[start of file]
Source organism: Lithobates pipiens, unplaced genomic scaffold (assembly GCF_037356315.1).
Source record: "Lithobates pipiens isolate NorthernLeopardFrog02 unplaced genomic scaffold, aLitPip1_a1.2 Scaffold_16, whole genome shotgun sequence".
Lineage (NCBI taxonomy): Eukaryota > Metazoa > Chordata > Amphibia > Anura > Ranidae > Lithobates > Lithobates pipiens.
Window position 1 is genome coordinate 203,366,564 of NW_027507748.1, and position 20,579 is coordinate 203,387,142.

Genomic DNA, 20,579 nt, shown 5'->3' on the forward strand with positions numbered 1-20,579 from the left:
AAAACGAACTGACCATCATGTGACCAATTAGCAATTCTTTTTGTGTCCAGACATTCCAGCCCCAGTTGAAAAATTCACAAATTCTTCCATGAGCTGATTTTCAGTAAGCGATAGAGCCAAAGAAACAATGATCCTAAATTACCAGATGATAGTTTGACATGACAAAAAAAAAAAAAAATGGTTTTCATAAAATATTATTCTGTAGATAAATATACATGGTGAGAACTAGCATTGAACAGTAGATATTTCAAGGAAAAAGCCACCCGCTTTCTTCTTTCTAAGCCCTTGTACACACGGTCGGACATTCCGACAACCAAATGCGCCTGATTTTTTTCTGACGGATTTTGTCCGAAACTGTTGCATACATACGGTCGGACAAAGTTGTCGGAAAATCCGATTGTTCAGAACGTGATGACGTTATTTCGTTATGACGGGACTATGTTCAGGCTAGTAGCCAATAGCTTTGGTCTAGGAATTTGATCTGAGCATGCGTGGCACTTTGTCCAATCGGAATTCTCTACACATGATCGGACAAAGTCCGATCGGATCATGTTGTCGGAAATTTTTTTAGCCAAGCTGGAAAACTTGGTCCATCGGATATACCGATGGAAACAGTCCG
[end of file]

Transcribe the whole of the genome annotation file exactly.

Source organism: Lithobates pipiens, unplaced genomic scaffold (assembly GCF_037356315.1).
Source record: "Lithobates pipiens isolate NorthernLeopardFrog02 unplaced genomic scaffold, aLitPip1_a1.2 Scaffold_16, whole genome shotgun sequence".
Lineage (NCBI taxonomy): Eukaryota > Metazoa > Chordata > Amphibia > Anura > Ranidae > Lithobates > Lithobates pipiens.
Window position 1 is genome coordinate 203,366,564 of NW_027507748.1, and position 20,579 is coordinate 203,387,142.

Genomic DNA, 20,579 nt, shown 5'->3' on the forward strand with positions numbered 1-20,579 from the left:
AAAACGAACTGACCATCATGTGACCAATTAGCAATTCTTTTTGTGTCCAGACATTCCAGCCCCAGTTGAAAAATTCACAAATTCTTCCATGAGCTGATTTTCAGTAAGCGATAGAGCCAAAGAAACAATGATCCTAAATTACCAGATGATAGTTTGACATGACAAAAAAAAAAAAAAATGGTTTTCATAAAATATTATTCTGTAGATAAATATACATGGTGAGAACTAGCATTGAACAGTAGATATTTCAAGGAAAAAGCCACCCGCTTTCTTCTTTCTAAGCCCTTGTACACACGGTCGGACATTCCGACAACCAAATGCGCCTGATTTTTTTCTGACGGATTTTGTCCGAAACTGTTGCATACATACGGTCGGACAAAGTTGTCGGAAAATCCGATTGTTCAGAACGTGATGACGTTATTTCGTTATGACGGGACTATGTTCAGGCTAGTAGCCAATAGCTTTGGTCTAGGAATTTGATCTGAGCATGCGTGGCACTTTGTCCAATCGGAATTCTCTACACATGATCGGACAAAGTCCGATCGGATCATGTTGTCGGAAATTTTTTTAGCCAAGCTGGAAAACTTGGTCCATCGGATATACCGATGGAAACAGTCCG